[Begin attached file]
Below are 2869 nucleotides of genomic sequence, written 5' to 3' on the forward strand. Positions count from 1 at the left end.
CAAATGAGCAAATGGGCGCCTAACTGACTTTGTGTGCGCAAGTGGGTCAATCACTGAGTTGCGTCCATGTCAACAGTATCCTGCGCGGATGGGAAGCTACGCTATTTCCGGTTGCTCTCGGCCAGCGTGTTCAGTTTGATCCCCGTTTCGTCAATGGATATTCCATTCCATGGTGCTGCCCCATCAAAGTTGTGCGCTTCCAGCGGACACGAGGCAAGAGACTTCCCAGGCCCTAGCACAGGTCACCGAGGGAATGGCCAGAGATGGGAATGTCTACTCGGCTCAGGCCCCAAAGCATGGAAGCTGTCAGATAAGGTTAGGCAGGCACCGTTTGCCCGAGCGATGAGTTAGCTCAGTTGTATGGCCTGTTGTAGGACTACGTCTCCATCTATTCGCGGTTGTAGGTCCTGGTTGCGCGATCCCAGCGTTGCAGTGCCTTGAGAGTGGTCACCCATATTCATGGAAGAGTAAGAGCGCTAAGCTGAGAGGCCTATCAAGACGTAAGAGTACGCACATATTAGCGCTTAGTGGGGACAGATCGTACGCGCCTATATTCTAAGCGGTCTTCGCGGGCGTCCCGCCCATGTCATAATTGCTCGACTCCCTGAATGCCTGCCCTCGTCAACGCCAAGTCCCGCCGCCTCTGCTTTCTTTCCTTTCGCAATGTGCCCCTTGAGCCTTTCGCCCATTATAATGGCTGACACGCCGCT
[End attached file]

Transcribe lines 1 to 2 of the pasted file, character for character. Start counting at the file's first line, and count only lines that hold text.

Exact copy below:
Below are 2869 nucleotides of genomic sequence, written 5' to 3' on the forward strand. Positions count from 1 at the left end.
CAAATGAGCAAATGGGCGCCTAACTGACTTTGTGTGCGCAAGTGGGTCAATCACTGAGTTGCGTCCATGTCAACAGTATCCTGCGCGGATGGGAAGCTACGCTATTTCCGGTTGCTCTCGGCCAGCGTGTTCAGTTTGATCCCCGTTTCGTCAATGGATATTCCATTCCATGGTGCTGCCCCATCAAAGTTGTGCGCTTCCAGCGGACACGAGGCAAGAGACTTCCCAGGCCCTAGCACAGGTCACCGAGGGAATGGCCAGAGATGGGAATGTCTACTCGGCTCAGGCCCCAAAGCATGGAAGCTGTCAGATAAGGTTAGGCAGGCACCGTTTGCCCGAGCGATGAGTTAGCTCAGTTGTATGGCCTGTTGTAGGACTACGTCTCCATCTATTCGCGGTTGTAGGTCCTGGTTGCGCGATCCCAGCGTTGCAGTGCCTTGAGAGTGGTCACCCATATTCATGGAAGAGTAAGAGCGCTAAGCTGAGAGGCCTATCAAGACGTAAGAGTACGCACATATTAGCGCTTAGTGGGGACAGATCGTACGCGCCTATATTCTAAGCGGTCTTCGCGGGCGTCCCGCCCATGTCATAATTGCTCGACTCCCTGAATGCCTGCCCTCGTCAACGCCAAGTCCCGCCGCCTCTGCTTTCTTTCCTTTCGCAATGTGCCCCTTGAGCCTTTCGCCCATTATAATGGCTGACACGCCGCT